The story of Kennewick man- The Ancient one is fascinating in US archaeology.
Two college students accidentally found old bones on the banks of the Columbia River in Kennewick, Washington on July 28, 1996. On the discovery site, hundreds of bone fragments were discovered. When they all are pieced together they formed a complete skeleton of a man.
Earlier it was believed that it was a murder victim but later on a spear point stone was found in one of the pelvic bones. This confirms that it was of prehistoric times.
Features of skeleton
It looked so different from the native people
Man in his 50s measuring about 5 foot 9
Skull- very long narrow
Through examinations of bones, it was found that the man was healthy but he had been beaten up a bit.
The carbon dating method reveals that the skeleton is somewhat 9200 years old.
This discovery led to a prolonged controversy. It was assumed that these remains were from the Native Americas so local tribes sought the remains discovered under the Native American Graves Protection and Repatriation Act (NAGPRA) of 1990.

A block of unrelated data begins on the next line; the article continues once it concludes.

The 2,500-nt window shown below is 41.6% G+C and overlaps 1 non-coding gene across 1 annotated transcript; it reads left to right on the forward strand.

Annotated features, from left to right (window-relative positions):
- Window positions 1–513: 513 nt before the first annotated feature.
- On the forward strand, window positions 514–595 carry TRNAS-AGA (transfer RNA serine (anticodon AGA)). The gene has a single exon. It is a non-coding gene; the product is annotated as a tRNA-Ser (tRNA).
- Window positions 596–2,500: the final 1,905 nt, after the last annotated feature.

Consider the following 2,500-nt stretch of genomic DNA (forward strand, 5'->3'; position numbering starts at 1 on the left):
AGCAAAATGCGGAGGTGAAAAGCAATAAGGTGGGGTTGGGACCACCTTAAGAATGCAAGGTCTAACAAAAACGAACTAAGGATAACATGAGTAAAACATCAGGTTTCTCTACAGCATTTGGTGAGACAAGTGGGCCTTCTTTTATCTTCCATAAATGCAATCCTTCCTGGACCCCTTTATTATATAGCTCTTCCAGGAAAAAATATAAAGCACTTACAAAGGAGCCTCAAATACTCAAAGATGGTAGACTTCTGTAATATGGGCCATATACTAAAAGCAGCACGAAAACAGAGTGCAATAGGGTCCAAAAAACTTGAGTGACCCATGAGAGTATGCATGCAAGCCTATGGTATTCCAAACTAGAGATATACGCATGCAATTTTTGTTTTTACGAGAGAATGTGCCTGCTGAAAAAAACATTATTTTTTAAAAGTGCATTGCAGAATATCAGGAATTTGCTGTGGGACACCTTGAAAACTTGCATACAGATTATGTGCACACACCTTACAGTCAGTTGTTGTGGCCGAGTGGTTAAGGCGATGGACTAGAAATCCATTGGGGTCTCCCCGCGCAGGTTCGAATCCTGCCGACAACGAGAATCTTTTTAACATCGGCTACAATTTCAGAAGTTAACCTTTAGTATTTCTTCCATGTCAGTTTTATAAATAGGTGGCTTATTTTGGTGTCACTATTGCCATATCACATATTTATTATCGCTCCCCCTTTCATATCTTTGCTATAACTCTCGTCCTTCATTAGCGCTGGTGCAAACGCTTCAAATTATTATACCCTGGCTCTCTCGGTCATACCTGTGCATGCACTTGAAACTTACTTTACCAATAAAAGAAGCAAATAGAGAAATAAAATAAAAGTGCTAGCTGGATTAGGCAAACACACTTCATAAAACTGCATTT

According to this act, human remains and cultural objects have to be returned to the native people to be reburied which are taken unlawfully. This act is a transitional event between museum archaeologists and indigenous communities.
After the bones were claimed by the indigenous communities, a couple of archaeologists went to the court and said that these remains do not fall under NAGPRA Act. This fight continues for 9 years.
The judge concluded at the end that the culture of Kennewick man is unknown and there it does not belong to the native tribal people. It went back to archaeologists for further study. The skeleton was kept at Burke Museum, the Washington State Museum of Natural History and Culture.
It had great scientific value for archaeologists. They want to study it more as it was so old.
DNA analysis of the June 2015 skeleton showed that the Kennewick man was more closely related to Native Americans than other living populations. After their discovery, the native tribe started the process of repatriation under the NAGPRA Act. It was never displayed in the museum.
In September 2017 it was returned to the native tribes who claim them as their ancestors. The remains were buried according to the traditions of the tribe.
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